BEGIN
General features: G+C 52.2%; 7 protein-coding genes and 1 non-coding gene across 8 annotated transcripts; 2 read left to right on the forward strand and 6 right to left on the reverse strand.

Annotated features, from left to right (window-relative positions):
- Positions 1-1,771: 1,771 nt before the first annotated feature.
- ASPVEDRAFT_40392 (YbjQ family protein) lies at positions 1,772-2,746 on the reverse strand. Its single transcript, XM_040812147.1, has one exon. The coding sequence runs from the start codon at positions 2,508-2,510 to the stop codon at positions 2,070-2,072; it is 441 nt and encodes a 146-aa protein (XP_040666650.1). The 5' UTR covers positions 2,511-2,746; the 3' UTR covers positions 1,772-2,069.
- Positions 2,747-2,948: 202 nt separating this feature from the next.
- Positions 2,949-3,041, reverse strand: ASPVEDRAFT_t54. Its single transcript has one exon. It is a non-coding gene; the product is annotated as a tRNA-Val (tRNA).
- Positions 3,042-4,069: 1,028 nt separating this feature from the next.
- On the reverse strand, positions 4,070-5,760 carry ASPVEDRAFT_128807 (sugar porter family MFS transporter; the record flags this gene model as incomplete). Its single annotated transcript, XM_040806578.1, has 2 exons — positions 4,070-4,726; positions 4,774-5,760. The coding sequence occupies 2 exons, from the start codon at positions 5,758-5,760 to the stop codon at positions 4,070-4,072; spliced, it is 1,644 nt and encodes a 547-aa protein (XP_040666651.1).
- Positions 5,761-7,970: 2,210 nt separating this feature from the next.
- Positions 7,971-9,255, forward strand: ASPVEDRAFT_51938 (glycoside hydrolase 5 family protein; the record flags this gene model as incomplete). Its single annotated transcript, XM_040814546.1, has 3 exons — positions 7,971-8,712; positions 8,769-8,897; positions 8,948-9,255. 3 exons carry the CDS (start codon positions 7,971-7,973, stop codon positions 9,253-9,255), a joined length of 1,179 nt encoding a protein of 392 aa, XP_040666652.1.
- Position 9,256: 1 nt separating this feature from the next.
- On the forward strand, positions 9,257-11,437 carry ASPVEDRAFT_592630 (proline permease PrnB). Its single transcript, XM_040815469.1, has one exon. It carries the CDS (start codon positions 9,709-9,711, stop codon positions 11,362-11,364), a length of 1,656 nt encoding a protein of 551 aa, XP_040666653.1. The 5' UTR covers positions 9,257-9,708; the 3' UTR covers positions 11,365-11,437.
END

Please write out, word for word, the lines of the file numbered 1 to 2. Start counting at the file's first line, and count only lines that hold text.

General features: G+C 52.2%; 7 protein-coding genes and 1 non-coding gene across 8 annotated transcripts; 2 read left to right on the forward strand and 6 right to left on the reverse strand.

Annotated features, from left to right (window-relative positions):